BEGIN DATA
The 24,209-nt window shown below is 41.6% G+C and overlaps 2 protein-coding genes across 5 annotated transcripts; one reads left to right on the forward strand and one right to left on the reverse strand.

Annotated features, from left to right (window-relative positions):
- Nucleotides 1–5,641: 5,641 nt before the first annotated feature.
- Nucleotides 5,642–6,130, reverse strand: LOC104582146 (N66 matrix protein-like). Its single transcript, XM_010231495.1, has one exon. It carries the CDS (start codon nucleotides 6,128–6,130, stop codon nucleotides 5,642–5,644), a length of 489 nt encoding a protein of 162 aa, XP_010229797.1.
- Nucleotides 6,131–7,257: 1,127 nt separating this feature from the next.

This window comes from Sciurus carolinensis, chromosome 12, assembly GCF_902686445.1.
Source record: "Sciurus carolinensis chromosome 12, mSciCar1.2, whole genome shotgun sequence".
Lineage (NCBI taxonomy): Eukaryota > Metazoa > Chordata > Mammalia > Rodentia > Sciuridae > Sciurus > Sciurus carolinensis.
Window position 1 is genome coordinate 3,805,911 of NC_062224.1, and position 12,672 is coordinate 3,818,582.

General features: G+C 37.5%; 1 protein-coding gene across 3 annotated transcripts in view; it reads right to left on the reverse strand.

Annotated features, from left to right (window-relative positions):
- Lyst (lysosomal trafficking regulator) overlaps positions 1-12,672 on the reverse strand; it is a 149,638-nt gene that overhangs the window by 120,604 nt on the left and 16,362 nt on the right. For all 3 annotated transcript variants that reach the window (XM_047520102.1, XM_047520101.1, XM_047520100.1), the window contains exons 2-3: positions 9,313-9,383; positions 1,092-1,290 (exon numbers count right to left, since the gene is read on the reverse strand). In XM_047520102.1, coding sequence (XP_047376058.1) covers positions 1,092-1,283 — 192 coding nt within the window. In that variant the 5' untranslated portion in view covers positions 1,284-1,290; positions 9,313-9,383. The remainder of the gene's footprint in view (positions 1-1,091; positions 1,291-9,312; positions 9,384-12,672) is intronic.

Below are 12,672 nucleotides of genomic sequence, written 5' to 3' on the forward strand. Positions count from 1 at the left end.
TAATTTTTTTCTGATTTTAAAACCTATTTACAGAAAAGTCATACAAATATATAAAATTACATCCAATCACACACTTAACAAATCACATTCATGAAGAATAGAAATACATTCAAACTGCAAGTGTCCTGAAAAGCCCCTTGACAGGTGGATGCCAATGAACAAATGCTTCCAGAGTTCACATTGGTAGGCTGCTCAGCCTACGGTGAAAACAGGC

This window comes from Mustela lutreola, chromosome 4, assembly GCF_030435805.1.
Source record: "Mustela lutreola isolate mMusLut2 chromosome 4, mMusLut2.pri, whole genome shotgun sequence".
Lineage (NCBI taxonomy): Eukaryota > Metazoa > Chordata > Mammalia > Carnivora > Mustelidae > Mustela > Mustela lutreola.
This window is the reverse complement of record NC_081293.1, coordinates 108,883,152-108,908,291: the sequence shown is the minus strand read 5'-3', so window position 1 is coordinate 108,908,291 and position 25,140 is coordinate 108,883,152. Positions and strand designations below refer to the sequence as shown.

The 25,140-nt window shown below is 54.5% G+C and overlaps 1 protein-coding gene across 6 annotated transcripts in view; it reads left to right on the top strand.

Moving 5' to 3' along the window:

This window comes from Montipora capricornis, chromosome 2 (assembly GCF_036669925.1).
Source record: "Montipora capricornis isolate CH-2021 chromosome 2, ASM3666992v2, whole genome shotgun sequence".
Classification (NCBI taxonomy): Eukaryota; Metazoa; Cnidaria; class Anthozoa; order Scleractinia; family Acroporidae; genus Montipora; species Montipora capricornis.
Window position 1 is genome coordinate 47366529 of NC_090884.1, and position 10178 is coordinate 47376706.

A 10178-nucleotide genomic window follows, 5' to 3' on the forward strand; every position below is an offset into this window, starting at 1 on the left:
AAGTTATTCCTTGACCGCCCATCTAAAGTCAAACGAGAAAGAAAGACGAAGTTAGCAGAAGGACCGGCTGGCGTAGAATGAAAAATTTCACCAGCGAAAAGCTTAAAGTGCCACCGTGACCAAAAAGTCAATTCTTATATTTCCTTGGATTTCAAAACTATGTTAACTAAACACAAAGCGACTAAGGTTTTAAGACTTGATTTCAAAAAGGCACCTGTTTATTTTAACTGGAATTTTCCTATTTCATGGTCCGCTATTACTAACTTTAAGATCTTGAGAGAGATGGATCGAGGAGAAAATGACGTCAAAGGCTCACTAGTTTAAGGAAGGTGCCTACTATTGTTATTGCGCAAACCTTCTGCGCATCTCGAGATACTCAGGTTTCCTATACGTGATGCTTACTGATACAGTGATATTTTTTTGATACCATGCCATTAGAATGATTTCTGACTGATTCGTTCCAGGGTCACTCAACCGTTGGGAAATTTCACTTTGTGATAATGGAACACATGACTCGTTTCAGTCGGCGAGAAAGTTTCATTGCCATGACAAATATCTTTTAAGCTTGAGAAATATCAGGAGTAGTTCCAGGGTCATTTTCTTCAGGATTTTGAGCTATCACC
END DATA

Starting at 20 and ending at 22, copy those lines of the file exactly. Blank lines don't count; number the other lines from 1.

Moving 5' to 3' along the window:

This window comes from Montipora capricornis, chromosome 2 (assembly GCF_036669925.1).
Source record: "Montipora capricornis isolate CH-2021 chromosome 2, ASM3666992v2, whole genome shotgun sequence".